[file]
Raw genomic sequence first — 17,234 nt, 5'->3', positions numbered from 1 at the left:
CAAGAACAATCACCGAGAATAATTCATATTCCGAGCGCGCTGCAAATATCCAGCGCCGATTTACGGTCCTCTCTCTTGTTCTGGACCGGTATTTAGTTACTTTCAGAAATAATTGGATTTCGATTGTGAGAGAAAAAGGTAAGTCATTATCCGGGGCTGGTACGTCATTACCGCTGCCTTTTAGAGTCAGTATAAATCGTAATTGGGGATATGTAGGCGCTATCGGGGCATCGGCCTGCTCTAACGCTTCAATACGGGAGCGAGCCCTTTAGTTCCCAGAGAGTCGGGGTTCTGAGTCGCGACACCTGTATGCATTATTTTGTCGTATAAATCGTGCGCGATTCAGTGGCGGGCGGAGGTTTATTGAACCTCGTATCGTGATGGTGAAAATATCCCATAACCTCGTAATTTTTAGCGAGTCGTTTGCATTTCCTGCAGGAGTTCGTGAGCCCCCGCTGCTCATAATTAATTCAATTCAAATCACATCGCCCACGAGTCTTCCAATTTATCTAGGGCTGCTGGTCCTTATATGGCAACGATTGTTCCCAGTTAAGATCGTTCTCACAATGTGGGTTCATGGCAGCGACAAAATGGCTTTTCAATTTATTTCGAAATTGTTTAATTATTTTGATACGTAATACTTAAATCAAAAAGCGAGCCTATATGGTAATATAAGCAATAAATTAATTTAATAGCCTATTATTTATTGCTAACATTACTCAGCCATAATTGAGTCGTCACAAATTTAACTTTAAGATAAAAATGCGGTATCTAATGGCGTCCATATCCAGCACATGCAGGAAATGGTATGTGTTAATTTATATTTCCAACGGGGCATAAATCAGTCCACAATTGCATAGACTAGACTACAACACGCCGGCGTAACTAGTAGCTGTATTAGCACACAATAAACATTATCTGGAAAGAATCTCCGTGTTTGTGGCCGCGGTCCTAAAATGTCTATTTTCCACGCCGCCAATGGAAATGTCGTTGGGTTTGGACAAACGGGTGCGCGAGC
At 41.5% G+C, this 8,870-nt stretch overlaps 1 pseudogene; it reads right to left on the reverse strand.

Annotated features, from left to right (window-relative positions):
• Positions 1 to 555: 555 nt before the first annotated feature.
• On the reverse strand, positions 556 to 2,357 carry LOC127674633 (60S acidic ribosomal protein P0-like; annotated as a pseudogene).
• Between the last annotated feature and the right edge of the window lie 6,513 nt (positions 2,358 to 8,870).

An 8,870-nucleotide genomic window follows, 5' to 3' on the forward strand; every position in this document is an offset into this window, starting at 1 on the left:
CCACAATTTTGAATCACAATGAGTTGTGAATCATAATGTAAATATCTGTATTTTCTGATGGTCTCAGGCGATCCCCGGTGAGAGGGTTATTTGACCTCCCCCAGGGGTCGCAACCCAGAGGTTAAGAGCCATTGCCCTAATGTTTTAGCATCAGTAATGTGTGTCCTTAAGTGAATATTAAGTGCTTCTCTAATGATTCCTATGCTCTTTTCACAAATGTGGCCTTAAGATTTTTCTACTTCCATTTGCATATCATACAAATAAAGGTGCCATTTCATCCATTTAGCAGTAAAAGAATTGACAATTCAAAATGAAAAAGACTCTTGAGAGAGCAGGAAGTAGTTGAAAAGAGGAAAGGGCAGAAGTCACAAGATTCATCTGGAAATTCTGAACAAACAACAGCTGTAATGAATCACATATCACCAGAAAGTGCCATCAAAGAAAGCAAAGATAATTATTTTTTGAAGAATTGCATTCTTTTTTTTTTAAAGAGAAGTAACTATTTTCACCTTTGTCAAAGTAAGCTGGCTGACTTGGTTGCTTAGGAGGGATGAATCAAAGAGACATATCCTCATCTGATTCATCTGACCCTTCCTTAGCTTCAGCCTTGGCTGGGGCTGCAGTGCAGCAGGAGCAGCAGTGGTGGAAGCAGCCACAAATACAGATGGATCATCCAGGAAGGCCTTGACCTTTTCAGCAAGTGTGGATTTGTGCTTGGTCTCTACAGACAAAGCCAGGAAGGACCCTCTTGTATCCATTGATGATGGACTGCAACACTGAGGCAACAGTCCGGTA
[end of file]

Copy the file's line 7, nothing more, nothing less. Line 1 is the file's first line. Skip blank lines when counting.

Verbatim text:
• Between the last annotated feature and the right edge of the window lie 6,513 nt (positions 2,358 to 8,870).